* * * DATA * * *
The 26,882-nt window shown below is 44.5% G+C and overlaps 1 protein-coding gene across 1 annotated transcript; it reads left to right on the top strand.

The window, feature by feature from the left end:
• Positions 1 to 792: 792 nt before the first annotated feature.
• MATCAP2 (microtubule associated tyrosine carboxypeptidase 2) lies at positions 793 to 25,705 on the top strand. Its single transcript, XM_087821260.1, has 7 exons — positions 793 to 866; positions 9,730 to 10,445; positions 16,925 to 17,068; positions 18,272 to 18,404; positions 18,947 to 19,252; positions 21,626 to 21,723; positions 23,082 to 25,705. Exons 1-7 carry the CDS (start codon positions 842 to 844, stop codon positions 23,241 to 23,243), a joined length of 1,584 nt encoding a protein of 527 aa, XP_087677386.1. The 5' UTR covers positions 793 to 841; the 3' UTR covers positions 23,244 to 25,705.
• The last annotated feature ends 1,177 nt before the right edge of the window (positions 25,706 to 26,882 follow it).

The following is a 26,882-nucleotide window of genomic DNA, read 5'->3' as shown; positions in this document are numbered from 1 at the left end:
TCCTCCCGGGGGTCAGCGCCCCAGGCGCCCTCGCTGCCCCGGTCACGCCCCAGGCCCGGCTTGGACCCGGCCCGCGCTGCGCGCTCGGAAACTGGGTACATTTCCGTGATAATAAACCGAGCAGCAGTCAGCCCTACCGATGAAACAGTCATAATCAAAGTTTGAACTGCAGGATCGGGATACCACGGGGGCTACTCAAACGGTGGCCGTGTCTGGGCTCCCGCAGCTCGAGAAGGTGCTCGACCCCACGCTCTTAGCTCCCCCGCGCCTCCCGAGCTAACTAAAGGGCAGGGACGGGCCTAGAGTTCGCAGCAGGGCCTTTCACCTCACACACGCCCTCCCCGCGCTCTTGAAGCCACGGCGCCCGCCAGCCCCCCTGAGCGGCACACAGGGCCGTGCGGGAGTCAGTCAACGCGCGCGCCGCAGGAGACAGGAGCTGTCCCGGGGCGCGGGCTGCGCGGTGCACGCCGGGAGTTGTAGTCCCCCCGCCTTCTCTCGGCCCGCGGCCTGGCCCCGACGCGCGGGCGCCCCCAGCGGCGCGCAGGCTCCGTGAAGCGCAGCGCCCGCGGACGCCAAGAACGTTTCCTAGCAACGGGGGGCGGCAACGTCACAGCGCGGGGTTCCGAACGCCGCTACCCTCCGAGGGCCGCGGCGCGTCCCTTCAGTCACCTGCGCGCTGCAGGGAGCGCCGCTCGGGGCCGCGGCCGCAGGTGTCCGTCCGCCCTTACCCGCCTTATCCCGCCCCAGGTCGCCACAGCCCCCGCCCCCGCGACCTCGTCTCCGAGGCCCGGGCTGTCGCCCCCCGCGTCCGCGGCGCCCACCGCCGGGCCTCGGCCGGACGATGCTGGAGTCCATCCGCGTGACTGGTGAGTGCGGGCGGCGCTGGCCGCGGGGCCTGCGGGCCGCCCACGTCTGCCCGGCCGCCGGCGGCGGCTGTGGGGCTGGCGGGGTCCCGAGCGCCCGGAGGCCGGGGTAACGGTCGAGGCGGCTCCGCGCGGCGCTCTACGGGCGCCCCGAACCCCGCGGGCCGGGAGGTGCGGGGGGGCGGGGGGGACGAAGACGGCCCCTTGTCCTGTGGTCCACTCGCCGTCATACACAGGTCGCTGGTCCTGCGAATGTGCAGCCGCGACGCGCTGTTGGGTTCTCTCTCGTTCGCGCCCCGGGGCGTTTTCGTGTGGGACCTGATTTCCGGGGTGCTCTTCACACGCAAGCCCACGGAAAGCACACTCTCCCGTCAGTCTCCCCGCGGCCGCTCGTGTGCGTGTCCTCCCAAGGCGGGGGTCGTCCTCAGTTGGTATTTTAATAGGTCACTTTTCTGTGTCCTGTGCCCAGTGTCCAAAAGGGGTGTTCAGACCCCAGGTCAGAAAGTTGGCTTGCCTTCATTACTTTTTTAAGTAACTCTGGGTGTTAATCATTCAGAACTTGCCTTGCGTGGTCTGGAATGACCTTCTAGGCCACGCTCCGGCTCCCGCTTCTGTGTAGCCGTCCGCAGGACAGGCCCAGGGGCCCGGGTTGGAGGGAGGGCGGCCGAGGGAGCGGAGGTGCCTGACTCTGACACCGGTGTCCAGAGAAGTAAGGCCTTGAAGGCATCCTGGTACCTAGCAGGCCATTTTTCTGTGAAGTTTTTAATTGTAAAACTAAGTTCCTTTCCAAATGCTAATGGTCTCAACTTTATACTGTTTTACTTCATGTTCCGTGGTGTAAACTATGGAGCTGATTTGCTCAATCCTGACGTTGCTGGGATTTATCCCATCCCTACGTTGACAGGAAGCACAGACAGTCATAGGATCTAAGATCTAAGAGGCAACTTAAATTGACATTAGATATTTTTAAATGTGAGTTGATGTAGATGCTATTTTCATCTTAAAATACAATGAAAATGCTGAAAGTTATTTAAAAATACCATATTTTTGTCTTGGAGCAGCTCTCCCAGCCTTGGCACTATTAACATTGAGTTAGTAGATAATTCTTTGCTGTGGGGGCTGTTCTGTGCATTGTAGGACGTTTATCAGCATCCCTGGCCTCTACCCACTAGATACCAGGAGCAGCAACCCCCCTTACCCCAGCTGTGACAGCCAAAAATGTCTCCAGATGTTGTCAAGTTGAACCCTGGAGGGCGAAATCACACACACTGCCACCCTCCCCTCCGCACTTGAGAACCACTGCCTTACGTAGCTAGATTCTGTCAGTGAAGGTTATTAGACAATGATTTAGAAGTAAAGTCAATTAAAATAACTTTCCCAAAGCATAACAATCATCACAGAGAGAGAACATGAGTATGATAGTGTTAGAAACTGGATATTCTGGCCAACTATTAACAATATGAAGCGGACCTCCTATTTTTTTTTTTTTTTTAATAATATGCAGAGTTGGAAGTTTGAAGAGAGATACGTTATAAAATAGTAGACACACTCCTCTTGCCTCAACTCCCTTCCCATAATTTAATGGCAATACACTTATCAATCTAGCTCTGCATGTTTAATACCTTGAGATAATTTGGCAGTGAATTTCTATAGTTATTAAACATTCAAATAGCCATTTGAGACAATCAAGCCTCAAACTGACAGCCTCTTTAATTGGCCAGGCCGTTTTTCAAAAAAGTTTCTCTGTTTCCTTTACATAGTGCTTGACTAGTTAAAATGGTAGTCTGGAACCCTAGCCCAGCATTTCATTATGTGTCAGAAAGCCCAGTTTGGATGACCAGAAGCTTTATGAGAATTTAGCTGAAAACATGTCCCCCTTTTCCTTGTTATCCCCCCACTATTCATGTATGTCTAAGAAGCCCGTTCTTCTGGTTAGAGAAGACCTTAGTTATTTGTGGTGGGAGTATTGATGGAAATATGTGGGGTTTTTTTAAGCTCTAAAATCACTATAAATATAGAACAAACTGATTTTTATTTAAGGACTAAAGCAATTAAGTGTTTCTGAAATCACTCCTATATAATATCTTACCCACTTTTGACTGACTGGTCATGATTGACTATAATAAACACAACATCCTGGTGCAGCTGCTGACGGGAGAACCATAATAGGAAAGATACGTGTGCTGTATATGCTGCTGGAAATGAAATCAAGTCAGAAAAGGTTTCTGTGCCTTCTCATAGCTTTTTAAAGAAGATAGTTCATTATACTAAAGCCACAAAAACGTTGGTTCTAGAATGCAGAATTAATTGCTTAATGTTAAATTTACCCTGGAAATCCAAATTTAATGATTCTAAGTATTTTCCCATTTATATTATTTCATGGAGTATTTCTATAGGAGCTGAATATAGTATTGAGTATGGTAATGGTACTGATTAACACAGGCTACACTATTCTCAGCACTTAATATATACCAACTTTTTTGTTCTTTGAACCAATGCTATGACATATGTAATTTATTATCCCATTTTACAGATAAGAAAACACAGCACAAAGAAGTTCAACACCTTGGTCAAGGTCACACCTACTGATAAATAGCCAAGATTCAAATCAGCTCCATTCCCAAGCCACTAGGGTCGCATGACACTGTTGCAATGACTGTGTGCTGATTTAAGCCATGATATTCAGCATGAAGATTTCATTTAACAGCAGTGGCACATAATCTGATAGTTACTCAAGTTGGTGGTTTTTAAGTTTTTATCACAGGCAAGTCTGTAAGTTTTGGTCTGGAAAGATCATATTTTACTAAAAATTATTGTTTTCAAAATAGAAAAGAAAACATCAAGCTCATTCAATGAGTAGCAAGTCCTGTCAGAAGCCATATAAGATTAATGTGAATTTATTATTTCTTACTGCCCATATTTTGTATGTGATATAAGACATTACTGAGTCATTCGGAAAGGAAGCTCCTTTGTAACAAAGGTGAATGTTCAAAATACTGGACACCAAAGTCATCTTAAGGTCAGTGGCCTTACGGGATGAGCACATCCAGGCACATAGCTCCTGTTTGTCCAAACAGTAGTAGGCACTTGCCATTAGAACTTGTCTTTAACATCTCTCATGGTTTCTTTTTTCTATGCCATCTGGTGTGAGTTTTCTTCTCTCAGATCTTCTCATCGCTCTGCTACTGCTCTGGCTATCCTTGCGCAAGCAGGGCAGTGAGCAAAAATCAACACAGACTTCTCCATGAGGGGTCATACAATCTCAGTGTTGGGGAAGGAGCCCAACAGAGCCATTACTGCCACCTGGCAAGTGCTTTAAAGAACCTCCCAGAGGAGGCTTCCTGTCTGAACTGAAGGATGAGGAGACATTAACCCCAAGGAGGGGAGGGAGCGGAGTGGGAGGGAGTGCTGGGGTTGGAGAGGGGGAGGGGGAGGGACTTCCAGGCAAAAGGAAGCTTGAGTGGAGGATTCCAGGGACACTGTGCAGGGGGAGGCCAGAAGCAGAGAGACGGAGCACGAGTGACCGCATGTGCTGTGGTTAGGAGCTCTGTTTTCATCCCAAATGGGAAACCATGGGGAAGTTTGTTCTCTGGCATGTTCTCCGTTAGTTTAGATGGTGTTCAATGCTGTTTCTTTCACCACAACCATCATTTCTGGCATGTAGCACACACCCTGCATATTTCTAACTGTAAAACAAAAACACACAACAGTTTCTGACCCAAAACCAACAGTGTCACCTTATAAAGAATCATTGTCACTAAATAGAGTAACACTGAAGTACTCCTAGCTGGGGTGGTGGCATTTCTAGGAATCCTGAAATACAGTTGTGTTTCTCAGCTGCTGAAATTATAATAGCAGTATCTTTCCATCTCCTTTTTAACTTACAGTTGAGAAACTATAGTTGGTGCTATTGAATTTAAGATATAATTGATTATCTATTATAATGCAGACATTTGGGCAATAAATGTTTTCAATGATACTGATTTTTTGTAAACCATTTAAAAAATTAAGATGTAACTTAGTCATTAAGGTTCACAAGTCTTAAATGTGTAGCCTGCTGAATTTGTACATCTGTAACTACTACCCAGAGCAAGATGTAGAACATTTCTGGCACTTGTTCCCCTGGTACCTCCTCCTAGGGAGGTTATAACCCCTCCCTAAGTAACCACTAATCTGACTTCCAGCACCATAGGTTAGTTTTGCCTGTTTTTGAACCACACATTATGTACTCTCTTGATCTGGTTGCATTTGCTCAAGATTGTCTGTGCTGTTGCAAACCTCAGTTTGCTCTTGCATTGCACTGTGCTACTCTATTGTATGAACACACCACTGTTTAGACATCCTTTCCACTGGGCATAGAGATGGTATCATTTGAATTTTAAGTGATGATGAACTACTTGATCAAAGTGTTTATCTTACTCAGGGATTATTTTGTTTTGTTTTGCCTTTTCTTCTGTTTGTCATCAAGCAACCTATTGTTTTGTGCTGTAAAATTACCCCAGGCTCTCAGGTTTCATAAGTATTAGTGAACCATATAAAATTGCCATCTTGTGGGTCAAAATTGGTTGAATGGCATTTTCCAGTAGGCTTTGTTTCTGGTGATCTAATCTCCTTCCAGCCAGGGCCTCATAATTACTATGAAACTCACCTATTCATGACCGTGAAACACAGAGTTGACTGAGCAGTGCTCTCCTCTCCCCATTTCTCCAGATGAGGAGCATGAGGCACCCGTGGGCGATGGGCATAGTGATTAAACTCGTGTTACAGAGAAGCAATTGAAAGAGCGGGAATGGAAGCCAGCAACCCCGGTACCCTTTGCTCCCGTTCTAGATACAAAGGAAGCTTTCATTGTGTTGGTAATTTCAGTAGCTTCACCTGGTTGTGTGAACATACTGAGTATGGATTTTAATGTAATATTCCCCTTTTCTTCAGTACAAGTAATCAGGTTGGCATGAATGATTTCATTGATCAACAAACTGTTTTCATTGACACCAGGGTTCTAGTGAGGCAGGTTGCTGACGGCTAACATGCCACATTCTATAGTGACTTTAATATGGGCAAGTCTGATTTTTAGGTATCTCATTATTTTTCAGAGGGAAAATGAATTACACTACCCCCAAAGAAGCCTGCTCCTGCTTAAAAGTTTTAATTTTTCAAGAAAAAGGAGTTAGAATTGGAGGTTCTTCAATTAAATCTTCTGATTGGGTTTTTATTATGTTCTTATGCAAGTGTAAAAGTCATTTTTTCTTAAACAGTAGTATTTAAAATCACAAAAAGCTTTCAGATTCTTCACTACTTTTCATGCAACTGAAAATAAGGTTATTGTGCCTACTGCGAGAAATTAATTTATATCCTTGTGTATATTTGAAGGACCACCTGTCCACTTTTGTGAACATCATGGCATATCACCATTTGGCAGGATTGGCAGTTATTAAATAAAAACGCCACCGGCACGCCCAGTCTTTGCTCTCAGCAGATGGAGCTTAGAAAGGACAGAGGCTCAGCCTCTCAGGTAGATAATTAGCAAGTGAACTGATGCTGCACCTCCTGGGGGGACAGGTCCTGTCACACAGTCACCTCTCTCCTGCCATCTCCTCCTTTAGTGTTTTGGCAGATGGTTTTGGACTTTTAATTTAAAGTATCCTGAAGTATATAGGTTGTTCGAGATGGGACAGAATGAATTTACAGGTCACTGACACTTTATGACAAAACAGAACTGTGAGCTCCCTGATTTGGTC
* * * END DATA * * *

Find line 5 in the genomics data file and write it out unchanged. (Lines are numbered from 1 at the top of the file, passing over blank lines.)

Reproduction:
• The last annotated feature ends 1,177 nt before the right edge of the window (positions 25,706 to 26,882 follow it).